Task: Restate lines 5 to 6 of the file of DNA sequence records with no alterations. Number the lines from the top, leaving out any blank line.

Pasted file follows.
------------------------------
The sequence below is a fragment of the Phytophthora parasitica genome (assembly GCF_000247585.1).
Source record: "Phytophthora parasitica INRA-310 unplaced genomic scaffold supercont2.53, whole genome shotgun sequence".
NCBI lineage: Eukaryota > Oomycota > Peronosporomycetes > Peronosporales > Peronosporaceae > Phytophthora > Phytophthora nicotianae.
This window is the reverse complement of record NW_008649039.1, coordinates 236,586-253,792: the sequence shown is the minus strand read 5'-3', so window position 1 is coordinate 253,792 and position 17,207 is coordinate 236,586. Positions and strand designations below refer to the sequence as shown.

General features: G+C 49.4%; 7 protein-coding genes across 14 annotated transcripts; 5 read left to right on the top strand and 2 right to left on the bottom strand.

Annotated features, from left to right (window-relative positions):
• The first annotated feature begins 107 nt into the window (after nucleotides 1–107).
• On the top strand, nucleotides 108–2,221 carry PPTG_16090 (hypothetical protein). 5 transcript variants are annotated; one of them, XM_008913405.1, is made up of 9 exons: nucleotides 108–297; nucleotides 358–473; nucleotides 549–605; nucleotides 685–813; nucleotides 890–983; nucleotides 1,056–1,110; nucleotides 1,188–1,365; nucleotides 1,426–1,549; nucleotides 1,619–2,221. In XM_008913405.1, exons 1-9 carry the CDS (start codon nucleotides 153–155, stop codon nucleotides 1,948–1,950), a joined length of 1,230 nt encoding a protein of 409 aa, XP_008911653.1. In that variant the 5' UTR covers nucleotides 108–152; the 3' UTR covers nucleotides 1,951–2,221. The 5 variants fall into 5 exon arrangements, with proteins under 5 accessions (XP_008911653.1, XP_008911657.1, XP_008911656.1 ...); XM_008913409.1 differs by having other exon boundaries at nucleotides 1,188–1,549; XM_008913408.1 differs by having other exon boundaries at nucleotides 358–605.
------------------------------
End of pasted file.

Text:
General features: G+C 49.4%; 7 protein-coding genes across 14 annotated transcripts; 5 read left to right on the top strand and 2 right to left on the bottom strand.

Annotated features, from left to right (window-relative positions):